Tink and Wendy’s relationship, as we know it, was often steeped in jealousy and petty acts of sabotage.

While that is how it begins here as well, we also see the two of them growing to understand and ultimately, even care for one other. I thought that growth was very well executed by Braswell.

For fans of Peter Pan, I think this will be a lovely take on the original. It’s definitely worth at least picking it up and giving it a shot.

As always, I am looking forward to seeing what stories Disney chooses to twist next!!!

View all my reviews

Review: Your House Will Pay by Steph Cha

Your House Will PayYour House Will Pay by Steph Cha
My rating: 5 of 5 stars

UNDERRATED BOOK ALERT!!!

Oh, shoot. Wow. This book packs a punch.

I highly recommend the audiobook. It’s chef’s kiss.

Set in L.A., this novel examines racial tensions, grief and absolution, through the lens of two families tied together by a decades old crime.

Our protagonists, Grace Park and Shawn Matthews, aren’t even aware of their connection to one another until after Grace’s mother is shot outside of the family-owned pharmacy.

As Grace tries to grapple with why anyone would target her mother, she discovers a long-buried family secret.

Through this discovery, she learns why her sister, Miriam, hasn’t spoken to their mother in almost two years. Grace doesn’t know how to react, or how to deal with the fact that her mother isn’t who she thought.

Following a police shooting of a black teenager, as well as the recent release of his cousin, Ray, from prison, Shawn Matthews experiences a lot of painful memories coming to the surface.

In the early-90s, when Shawn was a kid, his beloved sister, Ava, was shot. After the beating of Rodney King by L.A. police officers, the city was in turmoil. Ava’s death occurred during that intense time period.

I’m trying to be very careful with what I write here. I don’t want to spoil a single thing for anyone who may want to read this.

I thought the choices Cha made in the format of this story were incredible. It is so well done. I became engaged extremely quickly, the characters definitely draw you in, and keep you wanting to know more.

I thought it was cleverly plotted, alternating between the past and present timelines, as well as between Park and Matthews.

While the historical aspects demonstrate that not much has changed, we are still fighting the same fights when it comes to racism, police brutality and cultural mistrust within cities, I also think there is a lovely underlining message of hope.

That change can come. That we can break the mold. That we don’t have to fall into the same patterns as those that came before us.

It really is a powerful message. One that I think is so important for a wide audience to ingest.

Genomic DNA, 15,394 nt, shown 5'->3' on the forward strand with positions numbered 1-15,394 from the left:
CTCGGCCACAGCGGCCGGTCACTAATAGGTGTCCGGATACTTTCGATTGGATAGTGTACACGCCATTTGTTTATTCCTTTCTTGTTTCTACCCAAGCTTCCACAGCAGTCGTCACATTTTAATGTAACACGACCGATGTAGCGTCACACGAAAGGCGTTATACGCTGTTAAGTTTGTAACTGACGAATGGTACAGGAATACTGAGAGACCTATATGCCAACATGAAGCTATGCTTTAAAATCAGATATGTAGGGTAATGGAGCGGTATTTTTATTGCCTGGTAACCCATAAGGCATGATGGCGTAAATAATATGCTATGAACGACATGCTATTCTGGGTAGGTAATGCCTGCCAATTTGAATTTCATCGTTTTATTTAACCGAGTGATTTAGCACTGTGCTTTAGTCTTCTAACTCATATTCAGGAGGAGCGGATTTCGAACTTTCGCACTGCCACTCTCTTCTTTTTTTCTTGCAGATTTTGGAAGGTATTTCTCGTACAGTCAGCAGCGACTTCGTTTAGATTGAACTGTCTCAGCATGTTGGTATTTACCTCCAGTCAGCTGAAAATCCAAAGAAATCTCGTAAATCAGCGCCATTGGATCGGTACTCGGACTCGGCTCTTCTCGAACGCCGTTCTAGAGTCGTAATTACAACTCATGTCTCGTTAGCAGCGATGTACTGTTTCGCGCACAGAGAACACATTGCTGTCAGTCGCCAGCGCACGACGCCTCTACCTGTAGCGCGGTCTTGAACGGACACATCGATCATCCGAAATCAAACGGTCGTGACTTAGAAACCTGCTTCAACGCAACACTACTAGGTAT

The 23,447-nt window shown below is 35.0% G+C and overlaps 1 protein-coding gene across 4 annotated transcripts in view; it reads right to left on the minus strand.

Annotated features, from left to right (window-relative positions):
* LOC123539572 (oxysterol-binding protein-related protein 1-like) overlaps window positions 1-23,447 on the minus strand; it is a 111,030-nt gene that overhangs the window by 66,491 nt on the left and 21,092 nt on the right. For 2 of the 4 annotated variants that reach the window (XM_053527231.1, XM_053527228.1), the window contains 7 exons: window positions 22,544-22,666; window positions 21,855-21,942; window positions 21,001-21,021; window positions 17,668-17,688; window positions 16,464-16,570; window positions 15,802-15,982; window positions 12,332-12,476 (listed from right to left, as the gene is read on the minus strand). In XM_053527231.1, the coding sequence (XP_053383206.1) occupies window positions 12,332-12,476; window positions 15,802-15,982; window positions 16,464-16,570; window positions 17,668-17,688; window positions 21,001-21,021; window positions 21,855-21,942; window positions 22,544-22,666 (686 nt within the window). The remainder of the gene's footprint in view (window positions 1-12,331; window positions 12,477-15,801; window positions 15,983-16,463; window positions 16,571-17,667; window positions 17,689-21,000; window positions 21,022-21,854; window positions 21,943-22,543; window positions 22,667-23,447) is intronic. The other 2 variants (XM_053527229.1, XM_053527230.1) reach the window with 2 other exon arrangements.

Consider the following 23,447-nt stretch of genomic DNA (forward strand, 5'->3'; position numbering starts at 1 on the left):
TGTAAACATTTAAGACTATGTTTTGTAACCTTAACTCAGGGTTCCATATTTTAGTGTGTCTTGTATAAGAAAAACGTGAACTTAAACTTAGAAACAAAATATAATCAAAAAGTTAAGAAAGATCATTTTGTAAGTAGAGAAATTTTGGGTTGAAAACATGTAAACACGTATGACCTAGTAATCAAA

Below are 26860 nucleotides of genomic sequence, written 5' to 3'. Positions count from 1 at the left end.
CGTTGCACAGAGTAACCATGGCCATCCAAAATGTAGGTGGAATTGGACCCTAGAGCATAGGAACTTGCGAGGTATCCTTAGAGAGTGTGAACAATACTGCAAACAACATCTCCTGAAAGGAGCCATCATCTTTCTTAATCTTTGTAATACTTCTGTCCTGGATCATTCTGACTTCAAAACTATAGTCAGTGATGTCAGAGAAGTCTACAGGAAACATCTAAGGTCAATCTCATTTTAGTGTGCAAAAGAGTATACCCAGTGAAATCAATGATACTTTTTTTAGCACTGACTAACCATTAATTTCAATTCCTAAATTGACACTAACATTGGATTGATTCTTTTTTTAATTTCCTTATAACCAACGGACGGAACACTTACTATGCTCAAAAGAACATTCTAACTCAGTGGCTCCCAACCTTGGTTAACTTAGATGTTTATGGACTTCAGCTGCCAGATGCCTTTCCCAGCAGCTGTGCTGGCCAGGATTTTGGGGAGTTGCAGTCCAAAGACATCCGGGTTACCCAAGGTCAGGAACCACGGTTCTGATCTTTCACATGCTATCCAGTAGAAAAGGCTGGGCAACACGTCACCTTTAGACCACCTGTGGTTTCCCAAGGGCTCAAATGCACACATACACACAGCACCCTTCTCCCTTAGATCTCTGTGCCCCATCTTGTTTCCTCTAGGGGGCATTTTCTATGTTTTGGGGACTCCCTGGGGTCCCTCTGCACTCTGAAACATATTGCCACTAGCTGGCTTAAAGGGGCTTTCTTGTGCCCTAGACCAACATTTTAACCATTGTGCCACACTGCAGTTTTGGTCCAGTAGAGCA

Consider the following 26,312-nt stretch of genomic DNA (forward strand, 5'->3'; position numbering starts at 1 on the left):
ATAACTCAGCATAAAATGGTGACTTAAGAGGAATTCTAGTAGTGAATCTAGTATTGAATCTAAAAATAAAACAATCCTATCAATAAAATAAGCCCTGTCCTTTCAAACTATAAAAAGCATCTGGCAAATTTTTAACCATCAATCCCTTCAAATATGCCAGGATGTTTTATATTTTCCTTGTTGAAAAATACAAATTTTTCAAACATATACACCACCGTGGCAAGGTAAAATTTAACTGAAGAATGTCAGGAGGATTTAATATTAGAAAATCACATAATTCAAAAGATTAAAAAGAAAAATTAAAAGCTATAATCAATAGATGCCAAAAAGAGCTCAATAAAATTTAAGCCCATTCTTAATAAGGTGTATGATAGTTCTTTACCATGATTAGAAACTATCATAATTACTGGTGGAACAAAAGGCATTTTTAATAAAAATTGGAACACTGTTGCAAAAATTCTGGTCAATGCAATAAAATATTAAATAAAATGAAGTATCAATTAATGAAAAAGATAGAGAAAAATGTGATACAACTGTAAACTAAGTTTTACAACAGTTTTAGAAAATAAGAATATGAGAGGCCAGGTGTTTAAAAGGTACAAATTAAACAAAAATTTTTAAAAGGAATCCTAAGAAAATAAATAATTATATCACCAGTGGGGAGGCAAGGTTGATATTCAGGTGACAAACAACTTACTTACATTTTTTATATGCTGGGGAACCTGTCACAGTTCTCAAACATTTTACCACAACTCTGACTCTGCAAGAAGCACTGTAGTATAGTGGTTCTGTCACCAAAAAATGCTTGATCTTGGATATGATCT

There were many times when a new fact would come to light where I would audibly gasp. It was rapid fire reveal, reveal, reveal, as it all comes together.

I felt so much for both Shawn and Grace, as well as their families. Imagining all they had been through, and the reasons why, really weighs on a heart.

This novel seems to be flying under the radar. I am really hoping this review will make at least one more person pick it up. The issues tackled are so topical and important.

Why can’t that person be you!? Seriously, particularly in today’s climate, this is such an important story. Grab a copy if you can. You won’t be disappointed.

View all my reviews

Review: To Sleep in a Sea of Stars by Christopher Paolini

To Sleep in a Sea of StarsTo Sleep in a Sea of Stars by Christopher Paolini
My rating: 5 of 5 stars

Originally, I was planning to give To Sleep in a Sea of Stars 4.5-stars and round up.

After having some time to reflect on my reading experience, however, I can give this nothing but 5-stars. I CANNOT STOP thinking about it.

This novel is quite the accomplishment for Paolini. If I am remembering the Author’s Note correctly, he worked on this project for nine years and it shows; as close to perfection as you can get.

In the beginning of the story, we meet and follow Kira Navarez, a xenobiologist, who discovers an alien relic while on a survey mission to an uninhabited planet.

The relic isn’t as dormant as it first appears and ends up contaminating and binding with Kira. This event has lasting repercussions, leaving her feeling responsible for some negative events that follow.

This is a story of first contact. I wasn’t aware of that going in, although it says it directly in the synopsis, I missed it somehow.

I love first contact stories. It’s actually one of my favorite subgenres of Science Fiction. It is so well done here, you can definitely tell that Paolini is a Sci-Fi fan himself.

This story is so vast, it is hard to give brief plot points that would sum up the entirety of this novel’s scope. There is so much that happens from the first time Kira comes in contact with the alien suit to the stunning conclusion.

Reading this, I became so attached to her and the other characters as well. The crew that Kira travels with, defending the Universe, are the perfect rag-tag group of lovable rebels.

I loved how Paolini incorporated humor and witty banter into this story. It made the characters seem so real; they were reacting how you expect people in real life to react to such crazy and dire circumstances.